Black Music Matters

The Influence of Black Musicians in the Music Industry

In honor of African-American Music Appreciation Month, initiated as “Black Music Month” by President Jimmy Carter on June 7, 1979, Texas Music Project takes a look at how the music industry has been influenced by Black artists and highlights some of Texas’ very own music giants.
When it comes to the power of music and its ability to bring people together, it is important to shed light on the colossal influence that Black artists have had in American music. If it weren’t for the sounds of Black artists, the world might not have Jazz’s melodic fusion of styles, Hip-hop’s iconic drum and bass beats, or Rock ‘N’ Roll’s soulful guitar solos, along with many more treasured musical innovations. Trumpeter W.C. Handy earned the sobriquet “Father of the Blues” and Louis Armstrong recorded the first of a series of singles for Okeh Records and the trumpeter's take on the songs, including “Basin Street Blues,” and “Muskrat Ramble,” “helped to change the course of American music,” as writer Charles Hiroshi Garrett noted in a review of a 2000 collection of the complete recordings. He quoted “This music has been described as the birthplace of jazz, the musical shot heard 'round the world, the Alps of jazz indeed, both the music's Holy Grail and its Rosetta Stone.”
Music in general encapsulates the daily struggles, triumphs and hopes of its artists. Generations of Black Americans dating back as far as George W. Johnson, to Jimmy Hendrix, to Ray Charles and to present day Childish Gambino, have all created music that has served as a lens, of sorts, into the journey we have gone on as a country towards racial justice and diversifying our American culture.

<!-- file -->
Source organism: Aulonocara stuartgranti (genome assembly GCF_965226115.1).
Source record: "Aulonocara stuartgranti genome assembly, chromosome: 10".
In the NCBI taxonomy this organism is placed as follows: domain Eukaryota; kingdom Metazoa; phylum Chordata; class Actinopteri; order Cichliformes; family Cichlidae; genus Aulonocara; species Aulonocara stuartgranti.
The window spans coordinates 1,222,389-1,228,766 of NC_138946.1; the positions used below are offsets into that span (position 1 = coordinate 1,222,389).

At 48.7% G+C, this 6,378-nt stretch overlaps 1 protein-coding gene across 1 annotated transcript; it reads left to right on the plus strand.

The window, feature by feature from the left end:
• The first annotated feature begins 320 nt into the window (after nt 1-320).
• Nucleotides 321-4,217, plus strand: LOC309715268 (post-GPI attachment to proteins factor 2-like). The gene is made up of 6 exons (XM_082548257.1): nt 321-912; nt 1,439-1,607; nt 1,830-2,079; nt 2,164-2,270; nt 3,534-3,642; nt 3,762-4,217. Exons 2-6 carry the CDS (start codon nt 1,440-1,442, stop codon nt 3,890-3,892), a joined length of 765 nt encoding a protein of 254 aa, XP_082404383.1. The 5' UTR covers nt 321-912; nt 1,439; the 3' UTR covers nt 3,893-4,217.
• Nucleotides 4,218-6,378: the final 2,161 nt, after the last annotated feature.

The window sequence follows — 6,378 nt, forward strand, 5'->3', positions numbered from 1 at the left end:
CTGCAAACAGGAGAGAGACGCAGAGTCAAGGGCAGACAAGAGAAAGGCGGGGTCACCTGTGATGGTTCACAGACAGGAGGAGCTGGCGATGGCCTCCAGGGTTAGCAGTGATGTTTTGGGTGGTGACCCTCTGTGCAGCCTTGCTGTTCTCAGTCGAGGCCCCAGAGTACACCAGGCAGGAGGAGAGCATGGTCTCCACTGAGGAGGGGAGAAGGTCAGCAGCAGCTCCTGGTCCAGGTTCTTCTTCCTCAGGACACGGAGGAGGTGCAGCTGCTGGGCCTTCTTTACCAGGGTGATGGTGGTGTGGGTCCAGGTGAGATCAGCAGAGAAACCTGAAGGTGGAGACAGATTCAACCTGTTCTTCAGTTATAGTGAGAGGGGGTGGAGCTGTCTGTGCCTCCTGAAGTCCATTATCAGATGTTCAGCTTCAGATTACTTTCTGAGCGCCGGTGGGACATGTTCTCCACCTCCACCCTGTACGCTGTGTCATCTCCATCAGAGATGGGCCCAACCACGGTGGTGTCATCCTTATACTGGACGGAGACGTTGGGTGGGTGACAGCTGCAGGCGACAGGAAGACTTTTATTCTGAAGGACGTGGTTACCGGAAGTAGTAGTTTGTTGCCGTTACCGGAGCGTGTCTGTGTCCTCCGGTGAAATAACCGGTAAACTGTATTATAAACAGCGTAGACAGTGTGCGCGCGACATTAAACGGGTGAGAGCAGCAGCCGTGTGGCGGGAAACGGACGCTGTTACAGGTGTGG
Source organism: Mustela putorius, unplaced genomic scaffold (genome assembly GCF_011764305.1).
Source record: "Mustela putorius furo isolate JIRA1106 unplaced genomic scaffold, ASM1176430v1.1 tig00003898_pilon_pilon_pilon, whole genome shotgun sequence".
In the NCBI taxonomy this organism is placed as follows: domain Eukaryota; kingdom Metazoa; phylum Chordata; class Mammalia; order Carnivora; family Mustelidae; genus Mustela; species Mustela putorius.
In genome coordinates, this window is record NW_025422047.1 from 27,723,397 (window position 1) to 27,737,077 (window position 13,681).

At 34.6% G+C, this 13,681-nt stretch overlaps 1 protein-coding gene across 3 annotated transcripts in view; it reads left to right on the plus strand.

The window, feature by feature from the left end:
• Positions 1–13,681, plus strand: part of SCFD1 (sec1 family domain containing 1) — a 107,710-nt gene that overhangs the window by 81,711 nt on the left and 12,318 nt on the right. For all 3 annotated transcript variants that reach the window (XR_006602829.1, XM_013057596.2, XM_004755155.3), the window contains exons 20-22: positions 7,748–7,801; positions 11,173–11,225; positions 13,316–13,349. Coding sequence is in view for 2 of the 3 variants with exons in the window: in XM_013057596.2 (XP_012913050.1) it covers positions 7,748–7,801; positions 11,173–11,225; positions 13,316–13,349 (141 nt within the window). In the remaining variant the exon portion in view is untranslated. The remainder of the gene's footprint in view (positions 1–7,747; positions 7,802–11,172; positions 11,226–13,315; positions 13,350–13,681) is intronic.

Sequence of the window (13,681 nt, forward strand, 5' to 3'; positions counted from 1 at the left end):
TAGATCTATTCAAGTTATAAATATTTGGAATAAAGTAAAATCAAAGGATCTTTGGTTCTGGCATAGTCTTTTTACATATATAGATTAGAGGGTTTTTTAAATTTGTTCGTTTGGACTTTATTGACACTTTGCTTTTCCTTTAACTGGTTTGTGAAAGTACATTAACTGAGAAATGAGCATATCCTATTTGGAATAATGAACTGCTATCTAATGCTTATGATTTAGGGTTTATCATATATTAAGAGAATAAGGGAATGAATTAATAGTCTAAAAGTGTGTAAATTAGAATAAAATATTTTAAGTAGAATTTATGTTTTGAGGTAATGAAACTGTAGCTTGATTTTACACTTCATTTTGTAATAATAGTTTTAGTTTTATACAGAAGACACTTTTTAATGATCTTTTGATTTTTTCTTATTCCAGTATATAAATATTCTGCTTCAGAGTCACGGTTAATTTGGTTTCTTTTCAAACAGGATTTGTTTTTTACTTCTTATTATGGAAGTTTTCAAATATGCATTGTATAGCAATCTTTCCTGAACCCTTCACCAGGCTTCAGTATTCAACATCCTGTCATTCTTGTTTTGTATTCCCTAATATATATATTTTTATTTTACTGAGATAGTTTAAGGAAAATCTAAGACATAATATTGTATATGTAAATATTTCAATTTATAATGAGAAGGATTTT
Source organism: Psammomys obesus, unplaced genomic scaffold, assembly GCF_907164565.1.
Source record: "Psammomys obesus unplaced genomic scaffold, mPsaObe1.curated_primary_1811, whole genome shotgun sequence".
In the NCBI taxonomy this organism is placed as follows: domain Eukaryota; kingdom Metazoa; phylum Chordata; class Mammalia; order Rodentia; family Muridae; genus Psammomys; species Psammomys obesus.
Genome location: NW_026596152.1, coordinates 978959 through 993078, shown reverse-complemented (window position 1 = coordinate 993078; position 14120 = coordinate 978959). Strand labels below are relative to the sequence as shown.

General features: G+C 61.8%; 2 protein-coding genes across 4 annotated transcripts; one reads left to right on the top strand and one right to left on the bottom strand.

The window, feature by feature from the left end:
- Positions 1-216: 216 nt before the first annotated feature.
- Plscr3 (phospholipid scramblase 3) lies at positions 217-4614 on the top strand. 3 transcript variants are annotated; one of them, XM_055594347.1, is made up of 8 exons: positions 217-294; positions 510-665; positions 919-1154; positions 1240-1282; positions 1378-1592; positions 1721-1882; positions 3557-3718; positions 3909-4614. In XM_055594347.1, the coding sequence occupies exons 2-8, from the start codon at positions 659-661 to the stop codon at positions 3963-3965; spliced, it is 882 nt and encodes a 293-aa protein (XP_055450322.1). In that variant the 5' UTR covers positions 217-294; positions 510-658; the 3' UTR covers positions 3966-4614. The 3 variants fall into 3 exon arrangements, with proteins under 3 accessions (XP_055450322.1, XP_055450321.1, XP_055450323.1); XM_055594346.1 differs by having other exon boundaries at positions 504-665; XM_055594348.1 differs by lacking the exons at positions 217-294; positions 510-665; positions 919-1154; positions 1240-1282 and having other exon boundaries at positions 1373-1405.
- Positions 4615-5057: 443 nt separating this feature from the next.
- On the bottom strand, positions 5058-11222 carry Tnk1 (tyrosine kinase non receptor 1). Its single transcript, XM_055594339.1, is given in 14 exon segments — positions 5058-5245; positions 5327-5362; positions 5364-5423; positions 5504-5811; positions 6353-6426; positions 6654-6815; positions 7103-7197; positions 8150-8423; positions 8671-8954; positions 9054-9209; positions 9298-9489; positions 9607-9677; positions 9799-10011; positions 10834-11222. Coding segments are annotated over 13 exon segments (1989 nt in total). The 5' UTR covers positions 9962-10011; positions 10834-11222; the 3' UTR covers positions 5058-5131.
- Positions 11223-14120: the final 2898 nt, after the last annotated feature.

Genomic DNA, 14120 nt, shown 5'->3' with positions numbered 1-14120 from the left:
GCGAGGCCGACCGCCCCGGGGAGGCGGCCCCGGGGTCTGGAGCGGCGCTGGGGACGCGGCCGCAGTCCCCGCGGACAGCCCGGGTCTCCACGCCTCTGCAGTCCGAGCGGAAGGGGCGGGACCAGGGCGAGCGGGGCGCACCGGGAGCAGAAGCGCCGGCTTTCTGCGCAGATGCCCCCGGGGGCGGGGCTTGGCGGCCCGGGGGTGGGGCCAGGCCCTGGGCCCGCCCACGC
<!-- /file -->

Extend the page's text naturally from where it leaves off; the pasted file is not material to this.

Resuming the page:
Speaking of culture, Texas is the birthplace for some of the worlds greatest musicians of all time so it’s no surprise that it also breeds some of the most influential and memorable Black Musicians and Artists of our time. Just to name a few, artists like Barry White, Charles Brown, Billy Preston, Beyonce Knolls, Usher, DJ Premier, Ciara, Leon Bridges, Nelly and Coleman Arnette are all natives of Texas and have made colossal contributions to the music industry and provided us with some of the soundtracks to our lives.
This is why, as Black musicians and artists continue to make powerful strides in the music industry it is important that we both honor their contributions and support their work equally. Texas Music Project believes it is important to uplift Black voices and support up & coming Black Artists & Musicians of all ages. Check out our Ambassadors the Peterson Brothers who are bringing a modern twist to old-school blues. Black influence does not end in America and expands beyond just music. Black art and culture has greatly impacted all kinds of music, as well as being a vessel for empowerment and sociopolitical commentary.

Local Texas Black Artists you can support:
Peterson Brothers (Texas Music Project Ambassador)
Randall Jackson (Texas Music Project Artist )